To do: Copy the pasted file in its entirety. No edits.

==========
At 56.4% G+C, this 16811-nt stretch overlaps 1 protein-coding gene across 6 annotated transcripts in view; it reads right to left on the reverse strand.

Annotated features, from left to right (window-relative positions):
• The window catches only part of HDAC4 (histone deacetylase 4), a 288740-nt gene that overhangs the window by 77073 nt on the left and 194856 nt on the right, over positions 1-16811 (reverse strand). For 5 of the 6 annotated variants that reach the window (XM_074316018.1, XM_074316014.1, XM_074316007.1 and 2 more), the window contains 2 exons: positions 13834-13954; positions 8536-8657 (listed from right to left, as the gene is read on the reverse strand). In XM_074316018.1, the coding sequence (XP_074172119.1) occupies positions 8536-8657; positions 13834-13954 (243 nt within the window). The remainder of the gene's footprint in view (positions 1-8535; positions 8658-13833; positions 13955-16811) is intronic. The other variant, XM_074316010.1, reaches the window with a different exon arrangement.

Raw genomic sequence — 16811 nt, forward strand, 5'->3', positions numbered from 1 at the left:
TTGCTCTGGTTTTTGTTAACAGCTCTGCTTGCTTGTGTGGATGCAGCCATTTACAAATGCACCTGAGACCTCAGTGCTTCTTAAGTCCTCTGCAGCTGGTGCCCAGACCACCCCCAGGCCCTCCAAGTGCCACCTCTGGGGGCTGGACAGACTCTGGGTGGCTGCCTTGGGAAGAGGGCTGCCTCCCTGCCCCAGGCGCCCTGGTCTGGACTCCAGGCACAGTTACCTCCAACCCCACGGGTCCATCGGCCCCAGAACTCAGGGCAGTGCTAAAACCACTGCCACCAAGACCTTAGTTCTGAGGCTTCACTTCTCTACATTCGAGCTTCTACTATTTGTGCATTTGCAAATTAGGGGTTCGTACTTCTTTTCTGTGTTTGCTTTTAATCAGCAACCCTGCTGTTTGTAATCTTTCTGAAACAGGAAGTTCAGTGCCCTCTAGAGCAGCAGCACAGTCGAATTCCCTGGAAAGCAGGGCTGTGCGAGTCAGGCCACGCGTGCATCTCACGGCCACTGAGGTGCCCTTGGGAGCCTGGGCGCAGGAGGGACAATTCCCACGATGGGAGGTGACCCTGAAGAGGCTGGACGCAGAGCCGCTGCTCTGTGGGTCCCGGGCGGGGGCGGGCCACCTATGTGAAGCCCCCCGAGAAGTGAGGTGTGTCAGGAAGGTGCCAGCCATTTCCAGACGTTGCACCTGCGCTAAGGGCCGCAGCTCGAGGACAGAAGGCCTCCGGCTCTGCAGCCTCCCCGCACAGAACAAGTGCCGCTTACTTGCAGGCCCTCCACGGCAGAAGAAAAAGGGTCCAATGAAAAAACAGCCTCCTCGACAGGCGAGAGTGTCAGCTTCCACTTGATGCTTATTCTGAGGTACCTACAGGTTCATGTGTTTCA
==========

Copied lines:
At 56.4% G+C, this 16811-nt stretch overlaps 1 protein-coding gene across 6 annotated transcripts in view; it reads right to left on the reverse strand.

Annotated features, from left to right (window-relative positions):
• The window catches only part of HDAC4 (histone deacetylase 4), a 288740-nt gene that overhangs the window by 77073 nt on the left and 194856 nt on the right, over positions 1-16811 (reverse strand). For 5 of the 6 annotated variants that reach the window (XM_074316018.1, XM_074316014.1, XM_074316007.1 and 2 more), the window contains 2 exons: positions 13834-13954; positions 8536-8657 (listed from right to left, as the gene is read on the reverse strand). In XM_074316018.1, the coding sequence (XP_074172119.1) occupies positions 8536-8657; positions 13834-13954 (243 nt within the window). The remainder of the gene's footprint in view (positions 1-8535; positions 8658-13833; positions 13955-16811) is intronic. The other variant, XM_074316010.1, reaches the window with a different exon arrangement.

Raw genomic sequence — 16811 nt, forward strand, 5'->3', positions numbered from 1 at the left:
TTGCTCTGGTTTTTGTTAACAGCTCTGCTTGCTTGTGTGGATGCAGCCATTTACAAATGCACCTGAGACCTCAGTGCTTCTTAAGTCCTCTGCAGCTGGTGCCCAGACCACCCCCAGGCCCTCCAAGTGCCACCTCTGGGGGCTGGACAGACTCTGGGTGGCTGCCTTGGGAAGAGGGCTGCCTCCCTGCCCCAGGCGCCCTGGTCTGGACTCCAGGCACAGTTACCTCCAACCCCACGGGTCCATCGGCCCCAGAACTCAGGGCAGTGCTAAAACCACTGCCACCAAGACCTTAGTTCTGAGGCTTCACTTCTCTACATTCGAGCTTCTACTATTTGTGCATTTGCAAATTAGGGGTTCGTACTTCTTTTCTGTGTTTGCTTTTAATCAGCAACCCTGCTGTTTGTAATCTTTCTGAAACAGGAAGTTCAGTGCCCTCTAGAGCAGCAGCACAGTCGAATTCCCTGGAAAGCAGGGCTGTGCGAGTCAGGCCACGCGTGCATCTCACGGCCACTGAGGTGCCCTTGGGAGCCTGGGCGCAGGAGGGACAATTCCCACGATGGGAGGTGACCCTGAAGAGGCTGGACGCAGAGCCGCTGCTCTGTGGGTCCCGGGCGGGGGCGGGCCACCTATGTGAAGCCCCCCGAGAAGTGAGGTGTGTCAGGAAGGTGCCAGCCATTTCCAGACGTTGCACCTGCGCTAAGGGCCGCAGCTCGAGGACAGAAGGCCTCCGGCTCTGCAGCCTCCCCGCACAGAACAAGTGCCGCTTACTTGCAGGCCCTCCACGGCAGAAGAAAAAGGGTCCAATGAAAAAACAGCCTCCTCGACAGGCGAGAGTGTCAGCTTCCACTTGATGCTTATTCTGAGGTACCTACAGGTTCATGTGTTTCA